RCEP takes effect for PHL June 2


THE Regional Comprehensive Economic Partnership (RCEP) will take effect on June 2, 2023, Trade Secretary Alfredo E. Pascual said.

“The RCEP agreement will enter into force for the Philippines, 60 days from the said deposit of the instrument of ratification and that date of effectivity will be the 2nd of June 2023,” Pascual said at a briefing held at the Malacañang on Thursday.

The Trade chief said the issuance of the executive order (EO) that they presented to the National Economic and Development Authority (NEDA) Board Meeting on Thursday will “operationalize” the implementation of the Philippine tariff commitments under the RCEP agreement. Pascual said the EO is proposed to be effective on June 2,2023 to “coincide” with the end of the 60-day period after the deposit of the instrument of ratification of the mega trade deal.

Once issued, the EO shall be the basis of the Bureau of Customs (BOC) for the issuance of Customs administrative order which shall be distributed to all ports to allow for the implementation of the preferential tariffs on e-ports from RCEP member countries, the Trade chief said.

According to Pascual, the issuance of the EO to implement the Philippines’s schedule of tariff commitments is pursuant to a provision in Republic Act that created the Customs Modernization and Tariff Act (CMTA).

“This section provides the President shall upon recommendation of the NEDA Board modify, import duties including any necessary change in classification and other import restrictions as required appropriate to carry out and promote foreign trade with other countries,” Pascual said.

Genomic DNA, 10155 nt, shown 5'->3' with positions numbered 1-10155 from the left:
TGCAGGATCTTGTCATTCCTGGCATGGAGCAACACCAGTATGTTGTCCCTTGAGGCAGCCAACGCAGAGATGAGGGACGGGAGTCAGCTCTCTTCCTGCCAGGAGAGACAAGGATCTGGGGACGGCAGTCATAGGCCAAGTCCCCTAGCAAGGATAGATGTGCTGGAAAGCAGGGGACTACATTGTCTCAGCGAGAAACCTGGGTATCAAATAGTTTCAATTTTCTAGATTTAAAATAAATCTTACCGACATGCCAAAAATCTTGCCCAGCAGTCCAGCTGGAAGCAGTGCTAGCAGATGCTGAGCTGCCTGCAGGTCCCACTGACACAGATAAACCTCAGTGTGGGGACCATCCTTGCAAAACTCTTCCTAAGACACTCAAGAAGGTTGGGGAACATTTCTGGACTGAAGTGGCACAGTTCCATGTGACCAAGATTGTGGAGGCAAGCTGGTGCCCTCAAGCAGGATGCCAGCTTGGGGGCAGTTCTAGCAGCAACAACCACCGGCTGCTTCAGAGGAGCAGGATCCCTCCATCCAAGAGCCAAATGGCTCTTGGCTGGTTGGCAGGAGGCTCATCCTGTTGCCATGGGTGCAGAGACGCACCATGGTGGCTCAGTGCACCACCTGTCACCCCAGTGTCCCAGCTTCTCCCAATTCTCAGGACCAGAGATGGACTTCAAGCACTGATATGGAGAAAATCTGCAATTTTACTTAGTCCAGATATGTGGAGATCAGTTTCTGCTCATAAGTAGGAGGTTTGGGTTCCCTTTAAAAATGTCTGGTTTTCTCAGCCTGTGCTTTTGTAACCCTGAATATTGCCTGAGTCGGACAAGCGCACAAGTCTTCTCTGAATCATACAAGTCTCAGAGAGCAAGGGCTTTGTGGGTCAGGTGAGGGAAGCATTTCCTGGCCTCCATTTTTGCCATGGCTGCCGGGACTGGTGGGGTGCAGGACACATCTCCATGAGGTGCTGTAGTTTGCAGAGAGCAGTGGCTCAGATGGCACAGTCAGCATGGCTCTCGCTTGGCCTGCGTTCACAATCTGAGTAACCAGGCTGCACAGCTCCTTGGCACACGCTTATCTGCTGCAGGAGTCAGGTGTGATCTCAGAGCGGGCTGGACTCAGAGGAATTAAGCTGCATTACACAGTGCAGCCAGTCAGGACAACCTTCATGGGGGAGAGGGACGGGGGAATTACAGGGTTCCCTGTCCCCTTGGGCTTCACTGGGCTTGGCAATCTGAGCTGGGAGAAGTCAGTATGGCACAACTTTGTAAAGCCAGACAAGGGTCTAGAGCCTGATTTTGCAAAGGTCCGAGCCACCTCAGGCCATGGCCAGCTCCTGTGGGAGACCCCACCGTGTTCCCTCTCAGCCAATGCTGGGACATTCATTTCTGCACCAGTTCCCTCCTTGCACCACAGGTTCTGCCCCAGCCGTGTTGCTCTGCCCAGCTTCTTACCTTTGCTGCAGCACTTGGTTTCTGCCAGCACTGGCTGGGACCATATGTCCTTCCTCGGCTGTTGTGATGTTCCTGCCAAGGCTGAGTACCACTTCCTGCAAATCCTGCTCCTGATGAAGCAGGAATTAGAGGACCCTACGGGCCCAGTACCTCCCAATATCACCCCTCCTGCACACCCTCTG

Pascual said the Joint Cabinet Committee had earlier endorsed this draft EO subject to Senate concurrence and the EO presented for endorsement to the NEDA Board will implement Annexes A to F—which he said is the “meat” of the EO, Annexes A to F of the Philippine schedule of tariff commitments under RCEP agreement.

“Essentially the EO will maintain current preferential tariffs on about 98.1 percent of the 1,718 agricultural tariff lines and 82.7 percent of the 8,102 industrial tariff lines,” Pascual added.

Of the 1,685 agricultural tariff lines retained at current rates, 1,426 tariff lines are maintained at zero while 154 tariff lines will remain in their respective most favored MFN rates or Most Favored Nation rates and excluded from any tariff concession, Pascual said.

Meanwhile, he noted that agricultural tariffs on 105 lines which are in the sensitive and highly sensitive list shall generally be lower than MFN rates in the 20th year of RCEP but still higher or on a par with the ASEAN +1 rates.

“So in other words, there is really not going below the ASEAN +1 rates to which the Philippines is already committed,” Pascual said.

But, for the remaining 33 lines which Pascual deemed “important,” he said the EO will reduce tariff rates upon entry into force or implement gradual reduction over a period of 15 to 20 years.

These tariff lines, Pascual said, will involve agricultural products which are “not really being produced very much in the Philippines.”

Moving forward, the Trade chief assured businesses and industry groups, among others, that the Department of Trade and Industry (DTI) will to a “more detailed” educational campaign with industry organizations, with sectoral groups, to be able to explain the benefits that each of these industries can gain from the mega trade deal.

“And after that educational campaign and maybe towards the tail end of the educational campaign, we’ll start establishing assistance centers for businesses for possible assistance that we might be able to give to further help them implement the RCEP provisions that will favorably affect their industry,” Pascual said.

Meanwhile, Pascual said the Trade department will launch the Export Development Plan on June 9. He said the launch of the Plan in June “will be an international trade forum” on the benefits that businesses and the country as a whole can gain from RCEP.